Feuds are mentioned throughout the epic tale of Beowulf. When Hrothgar is telling his men how he knows of Beowulf's father, a feud is mentioned. Even in the closing of the epic, one person mentions the fear of the feuds returning now that Beowulf is gone.
The importance of the constant reminders of feuds in the epic parallel the idea that evil was always around the corner. This tends to make sense given if one is not with another, they are against them. This was also a time of turmoil. Clans were out to prove who was the most powerful. Religion was being changed (from Pagan to Christian). Too many new things were coming about. While some people were not willing to change, others could not help but try to impress upon them the "rightness" of their own ideas.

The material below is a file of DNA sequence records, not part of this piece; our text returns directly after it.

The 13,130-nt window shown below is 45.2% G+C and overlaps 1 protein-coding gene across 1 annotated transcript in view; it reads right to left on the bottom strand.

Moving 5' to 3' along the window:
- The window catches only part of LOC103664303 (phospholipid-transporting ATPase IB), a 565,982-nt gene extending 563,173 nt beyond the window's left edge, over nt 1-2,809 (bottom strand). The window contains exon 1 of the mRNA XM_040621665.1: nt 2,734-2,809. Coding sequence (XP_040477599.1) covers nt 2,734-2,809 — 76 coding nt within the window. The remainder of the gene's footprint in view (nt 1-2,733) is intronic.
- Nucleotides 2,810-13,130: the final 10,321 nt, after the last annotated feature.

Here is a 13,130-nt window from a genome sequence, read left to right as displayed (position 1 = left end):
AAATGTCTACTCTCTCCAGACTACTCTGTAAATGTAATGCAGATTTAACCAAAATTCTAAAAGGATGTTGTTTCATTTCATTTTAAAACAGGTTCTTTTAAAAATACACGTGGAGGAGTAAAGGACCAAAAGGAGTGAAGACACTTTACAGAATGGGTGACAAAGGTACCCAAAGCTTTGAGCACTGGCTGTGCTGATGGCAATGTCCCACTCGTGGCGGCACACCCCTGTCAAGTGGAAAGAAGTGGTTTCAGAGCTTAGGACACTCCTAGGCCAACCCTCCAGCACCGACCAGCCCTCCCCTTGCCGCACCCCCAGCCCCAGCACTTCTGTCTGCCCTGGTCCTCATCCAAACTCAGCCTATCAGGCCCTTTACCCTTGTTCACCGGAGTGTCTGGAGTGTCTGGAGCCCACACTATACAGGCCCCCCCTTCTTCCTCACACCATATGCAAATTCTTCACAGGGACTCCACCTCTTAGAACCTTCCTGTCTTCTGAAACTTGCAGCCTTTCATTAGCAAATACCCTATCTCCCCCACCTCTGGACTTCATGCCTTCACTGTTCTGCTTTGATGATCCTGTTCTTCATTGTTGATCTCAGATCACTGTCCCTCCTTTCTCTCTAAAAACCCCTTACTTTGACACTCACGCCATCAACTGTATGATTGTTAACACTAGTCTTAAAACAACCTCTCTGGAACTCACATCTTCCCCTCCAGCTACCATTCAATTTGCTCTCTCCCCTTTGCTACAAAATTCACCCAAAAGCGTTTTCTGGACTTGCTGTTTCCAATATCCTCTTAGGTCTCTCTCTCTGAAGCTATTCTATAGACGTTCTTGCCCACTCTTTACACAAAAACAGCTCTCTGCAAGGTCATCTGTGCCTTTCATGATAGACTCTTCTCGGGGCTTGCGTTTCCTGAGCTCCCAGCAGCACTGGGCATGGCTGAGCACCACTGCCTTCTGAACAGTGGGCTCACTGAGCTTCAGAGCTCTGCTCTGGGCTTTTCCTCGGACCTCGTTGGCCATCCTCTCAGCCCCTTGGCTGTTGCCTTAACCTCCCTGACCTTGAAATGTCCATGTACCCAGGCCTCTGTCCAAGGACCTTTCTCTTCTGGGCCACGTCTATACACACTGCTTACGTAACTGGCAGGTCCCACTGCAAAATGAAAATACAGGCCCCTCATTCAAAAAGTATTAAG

Another thing is the idea of the feud. Feuds were not new things. They existed for many years. The fact that story-tellers could use old feuds to show the meaning behind something also made Beowulf a sort of moral epic as well. This said, the greatest feud mentioned in the epic is that of God verses the Devil (a feud which surpasses all others).